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Seed PodCan You Break The Law By Planting Seeds?

If you are in the USA, the answer is YES (at least for the time being).

Yes, that is, if your seeds contain genes patented by Monsanto, for example.

Yes, even though the patented genes may have ‘contaminated” your organically-grown crops via pollen, seeds, or both, that have drifted in, or “trespassed”, from adjacent fields of GMO crops.

What’s up with this?

A Preemptive Strike

A major producer of GMO seeds, Monsanto has a reputation of aggressively investigating and suing farmers it suspects are in violation of its seed patent rights. (See a CBS news story here and a clip from the documentary Food, Inc. here, for examples.)

In response to Monsanto’s behavior, a coalition of organic farmers – who, by the way, don’t buy genetically-modified (GM) seeds from Monsanto – filed a lawsuit against Monsanto in 2011 that would prevent the company from suing them if pollen or seeds from the crops grown from the company’s patented GMO seeds happened to drift into their fields.

Because so much of U.S. crop acreage is currently planted with GMO seeds (please see graph below), this is not an unreasonable concern.

Adoption of genetically engineered crops in the u s

Despite this, early in 2012, the presiding judge in this case effectively sided with Monsanto by dismissing the farmers’ lawsuit. (Read excellent coverage of this story at NPR.)

This decision has recently been appealed, so we’ll have to wait and see what happens.

Patented Seeds and the Exhaustion Doctrine

Let’s say you own the patent on an item. According to common patent law, if you legally sell the item to someone, then you no longer control the use or resale of the item.

This is called the exhaustion doctrine of patent law. According to this doctrine, “…once an unrestricted, authorized sale of a patented article occurs, the patent holder’s exclusive rights to control the use and sale of that article are exhausted, and the purchaser is free to use or resell that article without further restraint from patent law.” (from Wikipedia)

But patented seeds are different from most other patented products. That is, when one uses patented seeds, they germinate and grow into plants, which likely produce a new generation of seeds.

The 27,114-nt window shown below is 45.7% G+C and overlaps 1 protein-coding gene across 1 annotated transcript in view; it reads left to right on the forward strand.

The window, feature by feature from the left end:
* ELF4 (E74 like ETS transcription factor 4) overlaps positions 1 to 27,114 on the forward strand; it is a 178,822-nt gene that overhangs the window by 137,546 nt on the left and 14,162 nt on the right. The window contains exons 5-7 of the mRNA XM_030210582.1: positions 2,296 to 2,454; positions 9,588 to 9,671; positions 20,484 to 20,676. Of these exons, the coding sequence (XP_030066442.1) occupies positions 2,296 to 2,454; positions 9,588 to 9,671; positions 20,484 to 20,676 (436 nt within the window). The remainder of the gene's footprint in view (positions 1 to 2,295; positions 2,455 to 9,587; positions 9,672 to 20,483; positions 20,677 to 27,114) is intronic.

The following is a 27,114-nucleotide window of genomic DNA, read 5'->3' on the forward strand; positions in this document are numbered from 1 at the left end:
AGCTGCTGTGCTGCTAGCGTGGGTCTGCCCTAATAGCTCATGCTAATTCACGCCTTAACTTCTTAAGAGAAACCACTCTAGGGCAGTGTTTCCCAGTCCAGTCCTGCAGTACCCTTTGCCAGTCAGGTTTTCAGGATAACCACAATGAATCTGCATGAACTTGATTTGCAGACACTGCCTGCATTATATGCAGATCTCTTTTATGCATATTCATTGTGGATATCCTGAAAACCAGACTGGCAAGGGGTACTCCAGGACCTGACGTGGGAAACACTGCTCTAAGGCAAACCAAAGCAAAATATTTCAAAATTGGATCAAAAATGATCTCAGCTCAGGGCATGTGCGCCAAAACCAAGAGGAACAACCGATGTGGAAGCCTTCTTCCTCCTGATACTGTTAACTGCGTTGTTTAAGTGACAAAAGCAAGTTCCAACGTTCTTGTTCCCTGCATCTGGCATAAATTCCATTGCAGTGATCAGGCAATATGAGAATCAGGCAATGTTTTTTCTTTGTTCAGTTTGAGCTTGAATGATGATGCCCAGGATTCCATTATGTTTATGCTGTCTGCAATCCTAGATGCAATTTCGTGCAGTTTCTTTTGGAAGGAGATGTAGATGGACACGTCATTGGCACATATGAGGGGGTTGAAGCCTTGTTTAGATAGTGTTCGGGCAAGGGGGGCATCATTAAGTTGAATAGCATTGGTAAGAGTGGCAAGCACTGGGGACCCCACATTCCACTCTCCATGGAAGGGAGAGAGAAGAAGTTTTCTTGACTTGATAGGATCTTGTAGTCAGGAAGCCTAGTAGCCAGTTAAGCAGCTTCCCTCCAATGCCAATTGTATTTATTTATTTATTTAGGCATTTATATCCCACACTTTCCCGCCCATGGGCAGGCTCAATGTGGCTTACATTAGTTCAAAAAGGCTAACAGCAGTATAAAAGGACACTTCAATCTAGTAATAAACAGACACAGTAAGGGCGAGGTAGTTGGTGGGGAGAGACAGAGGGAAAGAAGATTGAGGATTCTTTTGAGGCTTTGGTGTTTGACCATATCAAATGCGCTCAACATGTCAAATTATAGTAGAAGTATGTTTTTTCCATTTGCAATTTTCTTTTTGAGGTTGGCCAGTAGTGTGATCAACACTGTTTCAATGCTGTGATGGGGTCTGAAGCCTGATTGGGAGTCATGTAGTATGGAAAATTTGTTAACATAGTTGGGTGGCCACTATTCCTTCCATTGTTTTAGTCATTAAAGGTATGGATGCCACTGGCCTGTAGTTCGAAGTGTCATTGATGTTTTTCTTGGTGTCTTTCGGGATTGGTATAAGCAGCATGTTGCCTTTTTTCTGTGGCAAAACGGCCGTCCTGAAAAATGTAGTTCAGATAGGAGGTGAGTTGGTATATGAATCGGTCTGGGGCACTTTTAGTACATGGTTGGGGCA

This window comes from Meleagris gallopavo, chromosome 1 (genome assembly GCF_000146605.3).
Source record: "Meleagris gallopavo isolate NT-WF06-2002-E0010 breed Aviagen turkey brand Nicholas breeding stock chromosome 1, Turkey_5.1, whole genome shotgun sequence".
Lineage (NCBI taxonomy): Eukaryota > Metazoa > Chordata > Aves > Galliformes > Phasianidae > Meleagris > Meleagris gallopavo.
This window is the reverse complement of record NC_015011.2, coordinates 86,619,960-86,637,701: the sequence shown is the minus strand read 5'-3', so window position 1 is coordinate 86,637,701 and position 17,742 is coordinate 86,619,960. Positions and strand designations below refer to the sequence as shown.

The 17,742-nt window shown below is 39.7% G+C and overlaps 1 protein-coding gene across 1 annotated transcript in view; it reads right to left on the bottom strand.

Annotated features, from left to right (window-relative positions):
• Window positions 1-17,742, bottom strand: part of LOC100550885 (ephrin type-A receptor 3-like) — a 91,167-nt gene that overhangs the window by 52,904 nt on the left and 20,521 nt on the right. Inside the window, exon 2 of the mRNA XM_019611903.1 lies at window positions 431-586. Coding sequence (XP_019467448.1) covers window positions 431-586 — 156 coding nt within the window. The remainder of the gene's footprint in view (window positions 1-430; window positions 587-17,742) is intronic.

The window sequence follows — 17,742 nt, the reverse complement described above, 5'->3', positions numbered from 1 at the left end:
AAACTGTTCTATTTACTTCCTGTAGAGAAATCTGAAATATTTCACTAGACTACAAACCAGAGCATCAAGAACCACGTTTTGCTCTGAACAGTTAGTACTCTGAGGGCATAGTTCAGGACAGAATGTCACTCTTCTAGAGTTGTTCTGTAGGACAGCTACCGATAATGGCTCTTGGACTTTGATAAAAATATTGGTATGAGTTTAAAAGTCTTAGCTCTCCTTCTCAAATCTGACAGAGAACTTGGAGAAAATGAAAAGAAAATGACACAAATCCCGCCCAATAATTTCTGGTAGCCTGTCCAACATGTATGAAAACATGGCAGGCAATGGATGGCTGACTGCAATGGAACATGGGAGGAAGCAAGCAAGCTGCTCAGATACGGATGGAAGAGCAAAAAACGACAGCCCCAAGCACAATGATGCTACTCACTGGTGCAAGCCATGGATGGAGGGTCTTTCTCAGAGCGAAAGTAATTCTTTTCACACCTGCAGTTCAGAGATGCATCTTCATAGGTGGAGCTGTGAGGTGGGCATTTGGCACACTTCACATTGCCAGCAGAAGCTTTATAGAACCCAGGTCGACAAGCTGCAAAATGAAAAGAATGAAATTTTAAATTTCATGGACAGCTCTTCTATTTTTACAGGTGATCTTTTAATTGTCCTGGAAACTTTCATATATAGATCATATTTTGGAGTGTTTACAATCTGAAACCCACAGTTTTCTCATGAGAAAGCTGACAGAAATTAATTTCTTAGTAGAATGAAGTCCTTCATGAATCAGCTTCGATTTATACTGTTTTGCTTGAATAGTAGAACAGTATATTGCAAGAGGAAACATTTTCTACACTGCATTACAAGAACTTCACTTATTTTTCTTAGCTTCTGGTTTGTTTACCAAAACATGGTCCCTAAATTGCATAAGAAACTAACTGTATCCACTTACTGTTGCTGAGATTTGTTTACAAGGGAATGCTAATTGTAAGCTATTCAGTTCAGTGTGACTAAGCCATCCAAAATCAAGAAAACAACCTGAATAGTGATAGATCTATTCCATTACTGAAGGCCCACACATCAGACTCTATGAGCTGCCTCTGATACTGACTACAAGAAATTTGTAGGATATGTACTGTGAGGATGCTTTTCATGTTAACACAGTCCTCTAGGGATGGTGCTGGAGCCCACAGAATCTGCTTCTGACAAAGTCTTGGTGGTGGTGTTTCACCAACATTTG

The key question: Is this next generation of seeds still controlled by the patent holder?

According to Monsanto’s position on saved seeds, the answer is YES.

Blind Justice

Monsanto Seeds As Self-Replicating Inventions.

Monsanto seeds are sold to farmers only if they sign a Technology Agreement, which imposes the following conditions.

First, farmers can only plant the seeds for a single season.
Secondly, farmers can’t give the seeds to other farmers for planting.
Thirdly, farmers can’t save crops produced from the seeds for replanting or give saved seed to other farmers for replanting. (Farmers are, however, allowed to sell second generation seed to local grain elevators as a commodity.)
Finally, farmers can’t provide the seed for breeding, R&D or seed production.

Thus, the genetic traits patented by Monsanto carry forward with each successive seed generation. Consequently, Monsanto’s patent rights are never exhausted.

The issues raised when considering patent laws and self-replicating technologies are certainly knotty, as well as timely, ones. Indeed, the U.S. Supreme Court may soon be getting involved.

So, patent rights regarding genetically-engineered plants will likely remain somewhat unresolved for the time being.

Update: Supreme Court Supports Monsanto in Seed-Replication Case

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